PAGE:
I enjoyed this. It feels as though I took a trip - or rather three trips, since it consists of three linked first-person narratives - into a cultural place I knew nothing about, namely the Chinese community in Vancouver before and during WWII. While the three narratives are from the point of view of children aged 12 or under during their stories, the voices are not nearly as consciously naive as, say, Jack's voice in Room. There are certain omissions in reporting where we're invited to fill in the blanks from an adult point of view (notably the tragic event at the very end of the third narrative) but there's no effort to limit either the vocabulary or the general understanding of the three narrators. I didn't mind this at all: it allowed for a more transparent view of the most interesting aspect of this novel, namely the complexities, contrasts and trials of being either the immigrant generation or the next generation of a racialized group in the early 20th century.
To oversimplify: Jook-Liang (only sister) is a girl, therefore very undervalued by her Old China grandmother and sees that her mother is likewise badly undervalued; she finds validation in the warmth and attention of a very elderly disabled male family friend. Jung-Sum (second brother) is adopted from a background of domestic abuse, and grows up idolizing masculine pursuits like boxing, while trying to make himself strong. In the process of taking on a stronger fighter than himself, he discovers male-male attraction. Sek-Lung, third brother, is a sickly child who compensates for his weakness by playing endless war games - the war is on and gruesome stories of hostilities with the Japanese abound even in his circumscribed world; he finds himself both companion and hanger-on to a neighbouring young woman who has a tragic Romeo & Juliet relationship with a young Japanese man. In many ways, the subtitle of the novel might be "finding your comfort where you can". For old Poh-Poh, the grandmother who dominates proceedings during the first two narratives, and even from the grave in the third, the old country culture is the best answer, and she has a talisman of fragility and beauty - the jade peony - that travels to the youngest son and is given as a sort of comfort at the end to the children's mother as she mourns the cruelties of the world - especially to one particular young woman - that cannot be controlled.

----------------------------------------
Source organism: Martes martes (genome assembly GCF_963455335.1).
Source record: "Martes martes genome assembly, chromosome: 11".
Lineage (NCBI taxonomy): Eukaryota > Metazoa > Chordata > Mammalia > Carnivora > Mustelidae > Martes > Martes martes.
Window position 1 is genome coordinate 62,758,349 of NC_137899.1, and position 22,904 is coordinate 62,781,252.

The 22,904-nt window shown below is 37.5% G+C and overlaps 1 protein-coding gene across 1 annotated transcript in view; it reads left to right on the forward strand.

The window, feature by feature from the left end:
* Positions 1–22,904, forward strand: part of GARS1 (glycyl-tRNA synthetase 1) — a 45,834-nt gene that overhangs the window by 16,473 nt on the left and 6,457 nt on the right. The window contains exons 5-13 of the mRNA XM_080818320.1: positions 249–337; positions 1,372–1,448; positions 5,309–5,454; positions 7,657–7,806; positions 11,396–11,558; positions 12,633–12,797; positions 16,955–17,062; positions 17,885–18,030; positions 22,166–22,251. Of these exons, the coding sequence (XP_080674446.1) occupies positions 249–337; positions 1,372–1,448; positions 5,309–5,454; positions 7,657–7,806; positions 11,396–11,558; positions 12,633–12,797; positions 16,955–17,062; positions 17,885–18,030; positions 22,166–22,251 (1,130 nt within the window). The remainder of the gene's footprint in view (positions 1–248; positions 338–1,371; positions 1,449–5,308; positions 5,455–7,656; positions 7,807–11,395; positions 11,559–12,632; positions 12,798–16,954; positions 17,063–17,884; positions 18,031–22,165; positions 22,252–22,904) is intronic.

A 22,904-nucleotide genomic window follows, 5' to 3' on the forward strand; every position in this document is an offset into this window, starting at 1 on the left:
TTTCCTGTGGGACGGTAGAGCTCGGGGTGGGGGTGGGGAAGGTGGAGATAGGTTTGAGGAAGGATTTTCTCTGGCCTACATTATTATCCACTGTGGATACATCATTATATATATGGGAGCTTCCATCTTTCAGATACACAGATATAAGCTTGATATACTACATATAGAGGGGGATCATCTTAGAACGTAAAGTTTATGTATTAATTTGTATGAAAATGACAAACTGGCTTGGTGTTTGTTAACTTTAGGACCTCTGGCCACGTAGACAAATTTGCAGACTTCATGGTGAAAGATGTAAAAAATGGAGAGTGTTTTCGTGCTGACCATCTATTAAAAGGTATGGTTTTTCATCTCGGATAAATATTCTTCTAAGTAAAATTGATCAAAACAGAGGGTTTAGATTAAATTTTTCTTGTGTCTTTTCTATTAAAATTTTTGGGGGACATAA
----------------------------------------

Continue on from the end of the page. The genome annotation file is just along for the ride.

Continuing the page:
The characterizations of the various people, both Chinese and those who are foreign to them (the white Canadians and the Japanese) are well drawn and vivid.. There is lots of quotidian incident but (other than the ending) very little drama, though we are made aware of the dreadful pressures of the wartime world - including the beginnings of the Japanese internship - all around them.
I understand that the story of the fourth and eldest child (first brother Kiam) subsequently got its own novel, and I fully intend to hunt that one down and read it too.
Very good indeed.